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The GOP’s Tommy Tuberville problem

We have a winner. 

The most hateful, anti-American quote of the year is here (and it’s only May). It came in response to the question: “Do you believe the military should enlist white nationalists?” 

Here’s the awful answer: “Well, they call them that. I call them Americans.”  

Sen. Tommy Tuberville (R-Ala.) gave that dismissive view of white nationalists as simply Americans in an interview with a home-state radio station, WBHM

When later asked to explain that poisonous description of his fellow Americans, Tuberville offered this justification: “I look at a white nationalist as a Trump Republican. That’s what we’re called all the time, a MAGA person.” 

Is he defending Trump Republicans by proudly labeling them all racists? 

Tuberville represents a Republican Party that nationwide is 85 percent white, according to Gallup polling. 

Former President Trump, the party’s leading voice, is considered a racist by 52 percent of Americans, including 43 percent of white Americans, according to a 2020 Yahoo News/YouGov poll.  

Trump called a Black Lives Matter sign a “symbol of hate.” Some of his supporters carried a Confederate flag during a violent attack on the Capitol. 

In 2019, Fox News polling asked, “Does Trump respect racial minorities?” Fifty-two percent of white Americans said “No.” 

More disturbing racial attitudes among Republicans continued to emerge last year. Sixty-One percent of Trump voters told Yahoo they agree with the racially loaded “Replacement Theory” that there is an effort to “replace native-born Americans with immigrants and people of color who share their political views.” 

It keeps coming. Trump’s biggest challenger in the upcoming Republican presidential primaries, Florida Gov. Ron DeSantis, signed a bill last week to end all state or federal spending on racial diversity, equity and inclusion (DEI) training at the state’s colleges and universities. 

Tuberville has also railed against DEI and “woke capitalism.” These complaints are a staple of white grievance on rightwing media shows and in speeches by Republican members of Congress. 

Tuberville’s anger at the rise in America’s racial diversity recently led him to claim, incorrectly, that the first Black secretary of Defense, Lloyd Austin, had “put out an order to stand down [on] all military across the country, saying we are going to run out the white nationalists, people who don’t believe how we believe.” 

The truth is that, after the Jan. 6, 2021 attack on the Capitol by a mob that included several people who had served in the military, Austin wrote a memo asking for military leaders to pick a day for their units to discuss extremism.  

Tuberville sees that as evidence of Democrats “attacking the military,” by trying to rid it of “white extremists,” who fail to “believe in our agenda, as [President] Joe Biden’s agenda.” 

As WBHM noted in a clarification attached to a transcript of the Tuberville interview, the military’s concern with white nationalists was also evident when Trump was in office. 

In October 2020, before Biden took office, the Pentagon sent a report to Congress that “detailed the military’s efforts to keep extremists, particularly fascists, out of the military.” 

Tuberville’s race-baiting is part of a larger political strategy for getting attention in a disproportionately white party as America becomes increasingly racially diverse.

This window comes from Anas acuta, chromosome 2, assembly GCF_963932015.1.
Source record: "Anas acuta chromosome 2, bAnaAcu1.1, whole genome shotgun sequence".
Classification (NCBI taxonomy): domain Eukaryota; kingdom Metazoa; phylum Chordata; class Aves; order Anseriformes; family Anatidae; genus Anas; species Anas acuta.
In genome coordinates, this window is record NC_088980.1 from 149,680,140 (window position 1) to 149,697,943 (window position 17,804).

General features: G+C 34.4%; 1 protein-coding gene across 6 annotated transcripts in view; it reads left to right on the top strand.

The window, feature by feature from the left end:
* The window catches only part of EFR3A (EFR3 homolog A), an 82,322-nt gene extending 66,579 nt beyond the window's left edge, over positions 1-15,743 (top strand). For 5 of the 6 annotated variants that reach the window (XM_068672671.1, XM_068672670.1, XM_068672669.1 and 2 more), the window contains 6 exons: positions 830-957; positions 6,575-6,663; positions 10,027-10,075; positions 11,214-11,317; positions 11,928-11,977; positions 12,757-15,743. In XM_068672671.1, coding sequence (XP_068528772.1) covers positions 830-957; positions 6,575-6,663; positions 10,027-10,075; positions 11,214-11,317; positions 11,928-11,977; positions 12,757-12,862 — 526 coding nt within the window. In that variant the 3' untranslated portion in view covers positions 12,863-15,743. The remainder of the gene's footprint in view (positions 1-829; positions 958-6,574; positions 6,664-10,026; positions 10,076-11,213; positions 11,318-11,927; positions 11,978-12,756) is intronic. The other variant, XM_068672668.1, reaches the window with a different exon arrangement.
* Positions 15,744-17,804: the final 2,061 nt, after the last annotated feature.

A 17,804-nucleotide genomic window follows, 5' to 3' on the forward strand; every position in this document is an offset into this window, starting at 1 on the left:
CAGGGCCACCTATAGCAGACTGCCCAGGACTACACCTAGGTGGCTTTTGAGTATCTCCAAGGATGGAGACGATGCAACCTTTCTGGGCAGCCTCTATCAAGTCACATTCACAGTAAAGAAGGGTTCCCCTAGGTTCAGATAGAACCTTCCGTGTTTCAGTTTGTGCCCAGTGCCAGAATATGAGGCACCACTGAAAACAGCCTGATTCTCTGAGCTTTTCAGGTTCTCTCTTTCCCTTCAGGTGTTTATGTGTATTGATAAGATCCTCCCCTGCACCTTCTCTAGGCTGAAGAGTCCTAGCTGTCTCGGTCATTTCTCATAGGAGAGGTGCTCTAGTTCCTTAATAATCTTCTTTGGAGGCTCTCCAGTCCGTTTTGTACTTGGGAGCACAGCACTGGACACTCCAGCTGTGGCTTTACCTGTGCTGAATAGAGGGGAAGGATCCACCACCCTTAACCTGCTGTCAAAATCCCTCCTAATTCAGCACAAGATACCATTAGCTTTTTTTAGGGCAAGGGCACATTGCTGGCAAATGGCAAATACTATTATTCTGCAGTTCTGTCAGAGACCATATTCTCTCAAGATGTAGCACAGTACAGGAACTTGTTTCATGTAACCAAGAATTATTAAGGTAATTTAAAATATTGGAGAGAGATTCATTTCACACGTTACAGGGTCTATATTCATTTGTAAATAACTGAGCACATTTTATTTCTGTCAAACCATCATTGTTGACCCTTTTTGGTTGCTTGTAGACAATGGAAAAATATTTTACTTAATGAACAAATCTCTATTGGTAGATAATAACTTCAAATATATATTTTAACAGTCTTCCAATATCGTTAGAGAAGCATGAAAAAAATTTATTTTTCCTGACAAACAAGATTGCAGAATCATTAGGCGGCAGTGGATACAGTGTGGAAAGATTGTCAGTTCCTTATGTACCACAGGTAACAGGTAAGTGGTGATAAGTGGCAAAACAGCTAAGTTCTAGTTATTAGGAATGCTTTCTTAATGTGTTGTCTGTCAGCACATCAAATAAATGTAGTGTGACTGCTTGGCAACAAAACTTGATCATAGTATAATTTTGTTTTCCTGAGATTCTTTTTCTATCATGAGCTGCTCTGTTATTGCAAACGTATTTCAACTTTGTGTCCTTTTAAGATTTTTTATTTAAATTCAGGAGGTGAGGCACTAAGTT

Tuberville also has something to say about women in the military. He is blocking military promotions under Secretary Austin to protest reimbursement of military personnel for travel and leave to get abortions, a practice that Tuberville opposes. 

Other abortion opponents, including Senate Minority Leader Mitch McConnell (R-Ky.), oppose Tuberville’s refusal to move ahead with the military promotions.   

The combination of Tuberville’s attacks on racial diversity and abortion are evidence of his incredible sense of white male privilege being larger than his concern for the unity and readiness of the U.S. military. 

He speaks as a white man, 30 percent of the U.S. population, but 62 percent of state and federal officeholders, according to a 2021 report from the Reflective Democracy Campaign.  

In 2020 exit polls, Trump won 61 percent of the white male vote compared to Biden’s 38 percent.  

Since Richard Nixon used the “Southern Strategy” to win the presidency in 1972, the modern Republican Party has routinely trafficked in racist rhetoric to win elections. Conservative stalwart Sen. Jesse Helms (R-N.C.) won his 1990 Senate reelection campaign with the infamous “Black hands” ad implying that his Black opponent, Harvey Gantt, would take jobs from white people and give them to undeserving Blacks. 

Four years ago, then-House Minority Leader Kevin McCarthy (R-Calif.) stripped Rep. Steve King (R-Iowa) of his committee assignments because King had told a New York Times reporter that he did not see a problem with terms like “white supremacist” and “white nationalist.” 

McCarthy said King’s indifference to such racism was “beneath the dignity of the party of Lincoln and the United States of America.” 

McCarthy did the right thing. He acted in line with famed conservative thinker William F. Buckley, who shunned antisemitic conspiracists and racists.  

Where is the Republican willing to take on Tuberville? 

Juan Williams is an author and a political analyst for Fox News Channel.

Tags abortion Abortion Donald Trump January 6 Capitol riot Joe Biden Kevin McCarthy Lloyd Austin Mitch McConnell racism Steve King Tommy Tuberville Tommy Tuberville Tommy Tuberville U.S. military white nationalism William F. Buckley

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